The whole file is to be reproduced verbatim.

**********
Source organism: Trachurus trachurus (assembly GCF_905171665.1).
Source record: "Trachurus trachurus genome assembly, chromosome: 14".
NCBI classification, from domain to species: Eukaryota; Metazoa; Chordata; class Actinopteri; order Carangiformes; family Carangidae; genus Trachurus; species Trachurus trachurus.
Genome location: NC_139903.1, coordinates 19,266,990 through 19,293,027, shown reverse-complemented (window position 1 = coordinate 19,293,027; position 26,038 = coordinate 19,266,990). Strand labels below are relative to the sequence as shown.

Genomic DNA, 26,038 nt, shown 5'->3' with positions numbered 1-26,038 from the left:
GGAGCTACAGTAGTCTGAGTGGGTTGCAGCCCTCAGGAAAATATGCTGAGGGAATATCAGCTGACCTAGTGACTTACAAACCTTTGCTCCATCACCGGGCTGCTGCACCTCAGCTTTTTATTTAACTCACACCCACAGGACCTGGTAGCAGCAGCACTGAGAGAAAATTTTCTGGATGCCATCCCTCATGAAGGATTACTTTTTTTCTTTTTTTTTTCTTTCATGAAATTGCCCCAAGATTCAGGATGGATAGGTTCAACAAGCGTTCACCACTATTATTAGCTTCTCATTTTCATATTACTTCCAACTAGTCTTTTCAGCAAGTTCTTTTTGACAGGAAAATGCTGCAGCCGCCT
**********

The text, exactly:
Source organism: Trachurus trachurus (assembly GCF_905171665.1).
Source record: "Trachurus trachurus genome assembly, chromosome: 14".
NCBI classification, from domain to species: Eukaryota; Metazoa; Chordata; class Actinopteri; order Carangiformes; family Carangidae; genus Trachurus; species Trachurus trachurus.
Genome location: NC_139903.1, coordinates 19,266,990 through 19,293,027, shown reverse-complemented (window position 1 = coordinate 19,293,027; position 26,038 = coordinate 19,266,990). Strand labels below are relative to the sequence as shown.

Genomic DNA, 26,038 nt, shown 5'->3' with positions numbered 1-26,038 from the left:
GGAGCTACAGTAGTCTGAGTGGGTTGCAGCCCTCAGGAAAATATGCTGAGGGAATATCAGCTGACCTAGTGACTTACAAACCTTTGCTCCATCACCGGGCTGCTGCACCTCAGCTTTTTATTTAACTCACACCCACAGGACCTGGTAGCAGCAGCACTGAGAGAAAATTTTCTGGATGCCATCCCTCATGAAGGATTACTTTTTTTCTTTTTTTTTTCTTTCATGAAATTGCCCCAAGATTCAGGATGGATAGGTTCAACAAGCGTTCACCACTATTATTAGCTTCTCATTTTCATATTACTTCCAACTAGTCTTTTCAGCAAGTTCTTTTTGACAGGAAAATGCTGCAGCCGCCT